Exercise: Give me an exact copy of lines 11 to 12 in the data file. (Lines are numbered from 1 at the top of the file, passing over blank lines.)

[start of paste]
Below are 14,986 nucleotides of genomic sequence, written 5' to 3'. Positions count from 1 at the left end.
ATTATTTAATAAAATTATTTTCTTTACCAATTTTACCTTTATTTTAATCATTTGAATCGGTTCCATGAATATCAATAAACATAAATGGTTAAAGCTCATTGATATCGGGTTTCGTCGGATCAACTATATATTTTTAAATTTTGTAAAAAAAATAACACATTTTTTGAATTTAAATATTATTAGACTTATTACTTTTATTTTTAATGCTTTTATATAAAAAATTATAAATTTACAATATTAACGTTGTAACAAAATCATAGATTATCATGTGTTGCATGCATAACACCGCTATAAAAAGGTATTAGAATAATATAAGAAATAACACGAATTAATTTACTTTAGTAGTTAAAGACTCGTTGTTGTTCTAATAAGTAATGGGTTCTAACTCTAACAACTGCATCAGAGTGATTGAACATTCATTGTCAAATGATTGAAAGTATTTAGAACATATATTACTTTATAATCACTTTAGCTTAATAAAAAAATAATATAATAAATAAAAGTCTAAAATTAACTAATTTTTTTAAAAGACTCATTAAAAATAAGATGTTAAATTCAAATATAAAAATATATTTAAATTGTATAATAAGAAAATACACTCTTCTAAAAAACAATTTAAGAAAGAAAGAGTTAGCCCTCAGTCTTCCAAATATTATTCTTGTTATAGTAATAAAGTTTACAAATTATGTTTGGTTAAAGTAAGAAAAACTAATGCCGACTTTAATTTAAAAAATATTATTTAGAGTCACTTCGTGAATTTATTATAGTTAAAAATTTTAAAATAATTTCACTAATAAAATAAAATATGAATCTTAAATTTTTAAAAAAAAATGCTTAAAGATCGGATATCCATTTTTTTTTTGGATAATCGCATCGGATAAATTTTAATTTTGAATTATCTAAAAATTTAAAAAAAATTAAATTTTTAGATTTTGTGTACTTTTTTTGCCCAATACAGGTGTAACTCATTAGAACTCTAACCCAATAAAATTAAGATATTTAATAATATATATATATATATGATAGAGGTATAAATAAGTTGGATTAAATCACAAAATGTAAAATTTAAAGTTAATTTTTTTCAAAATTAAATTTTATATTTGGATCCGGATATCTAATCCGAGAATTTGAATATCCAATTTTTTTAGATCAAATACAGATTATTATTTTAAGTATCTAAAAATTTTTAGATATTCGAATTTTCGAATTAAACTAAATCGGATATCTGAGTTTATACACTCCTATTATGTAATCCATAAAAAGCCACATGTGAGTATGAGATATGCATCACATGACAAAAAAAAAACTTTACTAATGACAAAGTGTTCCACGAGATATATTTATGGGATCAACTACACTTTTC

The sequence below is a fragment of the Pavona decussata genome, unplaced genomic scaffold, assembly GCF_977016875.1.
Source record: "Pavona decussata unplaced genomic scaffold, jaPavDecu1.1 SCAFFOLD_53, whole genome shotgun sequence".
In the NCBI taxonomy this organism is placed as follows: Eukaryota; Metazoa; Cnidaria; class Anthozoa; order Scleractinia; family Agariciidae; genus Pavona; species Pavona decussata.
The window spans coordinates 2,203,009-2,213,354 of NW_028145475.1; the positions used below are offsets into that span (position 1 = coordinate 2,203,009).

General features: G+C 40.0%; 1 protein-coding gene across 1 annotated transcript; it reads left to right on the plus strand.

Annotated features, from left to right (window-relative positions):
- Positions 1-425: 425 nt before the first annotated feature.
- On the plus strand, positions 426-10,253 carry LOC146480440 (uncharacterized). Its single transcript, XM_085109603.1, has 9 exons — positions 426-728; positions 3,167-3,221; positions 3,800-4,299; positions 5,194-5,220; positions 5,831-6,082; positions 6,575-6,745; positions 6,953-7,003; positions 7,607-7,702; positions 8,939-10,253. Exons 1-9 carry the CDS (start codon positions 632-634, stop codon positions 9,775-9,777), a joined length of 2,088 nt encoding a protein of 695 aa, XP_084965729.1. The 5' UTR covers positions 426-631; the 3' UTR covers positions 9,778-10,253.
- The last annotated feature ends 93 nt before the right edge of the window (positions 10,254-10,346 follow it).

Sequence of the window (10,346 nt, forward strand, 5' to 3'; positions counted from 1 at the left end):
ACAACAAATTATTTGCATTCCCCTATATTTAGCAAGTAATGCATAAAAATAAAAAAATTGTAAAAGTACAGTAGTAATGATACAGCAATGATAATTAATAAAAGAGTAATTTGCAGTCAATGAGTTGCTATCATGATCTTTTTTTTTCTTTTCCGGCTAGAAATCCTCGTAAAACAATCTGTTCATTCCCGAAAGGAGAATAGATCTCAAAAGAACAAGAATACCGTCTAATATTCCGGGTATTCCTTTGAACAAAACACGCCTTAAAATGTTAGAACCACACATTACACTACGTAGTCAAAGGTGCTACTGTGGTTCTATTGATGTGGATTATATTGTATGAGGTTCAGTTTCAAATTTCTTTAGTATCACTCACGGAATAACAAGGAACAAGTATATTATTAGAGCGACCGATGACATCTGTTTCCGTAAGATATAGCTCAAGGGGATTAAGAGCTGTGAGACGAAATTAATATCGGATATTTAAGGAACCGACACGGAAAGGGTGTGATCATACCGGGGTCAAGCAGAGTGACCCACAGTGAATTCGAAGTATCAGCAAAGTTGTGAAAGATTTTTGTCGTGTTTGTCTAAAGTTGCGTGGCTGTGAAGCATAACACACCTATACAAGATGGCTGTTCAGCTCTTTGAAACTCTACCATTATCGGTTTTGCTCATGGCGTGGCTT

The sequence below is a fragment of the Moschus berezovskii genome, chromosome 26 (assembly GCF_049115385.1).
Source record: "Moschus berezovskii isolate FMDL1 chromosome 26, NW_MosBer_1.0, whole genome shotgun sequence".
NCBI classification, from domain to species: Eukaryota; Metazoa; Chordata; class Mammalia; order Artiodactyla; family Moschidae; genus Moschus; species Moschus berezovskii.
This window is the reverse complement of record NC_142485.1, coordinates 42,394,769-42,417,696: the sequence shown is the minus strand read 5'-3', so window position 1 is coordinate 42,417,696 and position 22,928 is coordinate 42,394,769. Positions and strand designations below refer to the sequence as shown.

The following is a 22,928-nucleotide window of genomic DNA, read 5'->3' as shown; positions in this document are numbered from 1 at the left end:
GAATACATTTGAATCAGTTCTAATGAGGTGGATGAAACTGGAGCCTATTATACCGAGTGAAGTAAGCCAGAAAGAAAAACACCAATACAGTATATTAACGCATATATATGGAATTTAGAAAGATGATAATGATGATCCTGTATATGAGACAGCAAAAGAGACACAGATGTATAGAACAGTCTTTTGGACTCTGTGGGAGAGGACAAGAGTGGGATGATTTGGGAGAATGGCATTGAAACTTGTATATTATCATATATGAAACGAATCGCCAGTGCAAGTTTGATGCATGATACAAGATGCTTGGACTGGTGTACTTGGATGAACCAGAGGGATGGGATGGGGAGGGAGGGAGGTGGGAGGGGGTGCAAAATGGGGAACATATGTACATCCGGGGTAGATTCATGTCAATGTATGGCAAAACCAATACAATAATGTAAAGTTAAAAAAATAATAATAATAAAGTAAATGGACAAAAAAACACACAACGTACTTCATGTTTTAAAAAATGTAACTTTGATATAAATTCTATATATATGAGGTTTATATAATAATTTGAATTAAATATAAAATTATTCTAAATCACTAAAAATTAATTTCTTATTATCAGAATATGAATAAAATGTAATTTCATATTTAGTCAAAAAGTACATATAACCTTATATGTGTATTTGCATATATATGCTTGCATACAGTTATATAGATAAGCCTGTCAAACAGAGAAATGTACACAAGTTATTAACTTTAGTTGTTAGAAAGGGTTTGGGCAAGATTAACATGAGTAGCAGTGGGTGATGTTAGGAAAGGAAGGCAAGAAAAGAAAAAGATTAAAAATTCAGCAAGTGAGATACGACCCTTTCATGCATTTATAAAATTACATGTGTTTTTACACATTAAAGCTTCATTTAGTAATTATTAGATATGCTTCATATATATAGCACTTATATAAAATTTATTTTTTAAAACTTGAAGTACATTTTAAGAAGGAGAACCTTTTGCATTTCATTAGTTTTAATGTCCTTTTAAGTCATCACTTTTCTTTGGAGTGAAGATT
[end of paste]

- The last annotated feature ends 93 nt before the right edge of the window (positions 10,254-10,346 follow it).

Sequence of the window (10,346 nt, forward strand, 5' to 3'; positions counted from 1 at the left end):